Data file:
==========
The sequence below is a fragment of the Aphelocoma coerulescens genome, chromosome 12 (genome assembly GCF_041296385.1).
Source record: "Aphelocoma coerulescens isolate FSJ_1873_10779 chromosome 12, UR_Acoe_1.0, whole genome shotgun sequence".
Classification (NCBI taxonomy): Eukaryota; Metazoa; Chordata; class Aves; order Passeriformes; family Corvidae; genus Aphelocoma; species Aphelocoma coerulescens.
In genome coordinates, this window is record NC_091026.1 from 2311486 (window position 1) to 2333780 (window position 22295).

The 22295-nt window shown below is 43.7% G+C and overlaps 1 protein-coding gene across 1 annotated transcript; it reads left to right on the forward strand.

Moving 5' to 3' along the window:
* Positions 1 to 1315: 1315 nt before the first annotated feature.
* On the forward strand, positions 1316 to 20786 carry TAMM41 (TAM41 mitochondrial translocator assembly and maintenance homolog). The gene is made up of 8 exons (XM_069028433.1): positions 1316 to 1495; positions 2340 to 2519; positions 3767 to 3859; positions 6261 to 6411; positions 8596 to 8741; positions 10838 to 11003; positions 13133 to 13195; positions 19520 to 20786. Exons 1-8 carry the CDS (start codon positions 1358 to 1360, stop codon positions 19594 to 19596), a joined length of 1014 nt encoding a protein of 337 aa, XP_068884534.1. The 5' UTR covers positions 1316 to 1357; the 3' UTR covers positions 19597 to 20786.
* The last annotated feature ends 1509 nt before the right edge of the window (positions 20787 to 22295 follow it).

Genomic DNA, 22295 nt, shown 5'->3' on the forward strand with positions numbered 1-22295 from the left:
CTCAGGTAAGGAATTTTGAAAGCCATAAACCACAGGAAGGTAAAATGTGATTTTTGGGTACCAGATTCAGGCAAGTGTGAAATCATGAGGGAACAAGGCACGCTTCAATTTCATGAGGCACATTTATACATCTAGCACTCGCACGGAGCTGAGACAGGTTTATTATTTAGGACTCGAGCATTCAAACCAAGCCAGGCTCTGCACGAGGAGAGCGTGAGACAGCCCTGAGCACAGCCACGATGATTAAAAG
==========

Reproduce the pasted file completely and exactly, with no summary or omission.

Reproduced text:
The sequence below is a fragment of the Aphelocoma coerulescens genome, chromosome 12 (genome assembly GCF_041296385.1).
Source record: "Aphelocoma coerulescens isolate FSJ_1873_10779 chromosome 12, UR_Acoe_1.0, whole genome shotgun sequence".
Classification (NCBI taxonomy): Eukaryota; Metazoa; Chordata; class Aves; order Passeriformes; family Corvidae; genus Aphelocoma; species Aphelocoma coerulescens.
In genome coordinates, this window is record NC_091026.1 from 2311486 (window position 1) to 2333780 (window position 22295).

The 22295-nt window shown below is 43.7% G+C and overlaps 1 protein-coding gene across 1 annotated transcript; it reads left to right on the forward strand.

Moving 5' to 3' along the window:
* Positions 1 to 1315: 1315 nt before the first annotated feature.
* On the forward strand, positions 1316 to 20786 carry TAMM41 (TAM41 mitochondrial translocator assembly and maintenance homolog). The gene is made up of 8 exons (XM_069028433.1): positions 1316 to 1495; positions 2340 to 2519; positions 3767 to 3859; positions 6261 to 6411; positions 8596 to 8741; positions 10838 to 11003; positions 13133 to 13195; positions 19520 to 20786. Exons 1-8 carry the CDS (start codon positions 1358 to 1360, stop codon positions 19594 to 19596), a joined length of 1014 nt encoding a protein of 337 aa, XP_068884534.1. The 5' UTR covers positions 1316 to 1357; the 3' UTR covers positions 19597 to 20786.
* The last annotated feature ends 1509 nt before the right edge of the window (positions 20787 to 22295 follow it).

Genomic DNA, 22295 nt, shown 5'->3' on the forward strand with positions numbered 1-22295 from the left:
CTCAGGTAAGGAATTTTGAAAGCCATAAACCACAGGAAGGTAAAATGTGATTTTTGGGTACCAGATTCAGGCAAGTGTGAAATCATGAGGGAACAAGGCACGCTTCAATTTCATGAGGCACATTTATACATCTAGCACTCGCACGGAGCTGAGACAGGTTTATTATTTAGGACTCGAGCATTCAAACCAAGCCAGGCTCTGCACGAGGAGAGCGTGAGACAGCCCTGAGCACAGCCACGATGATTAAAAG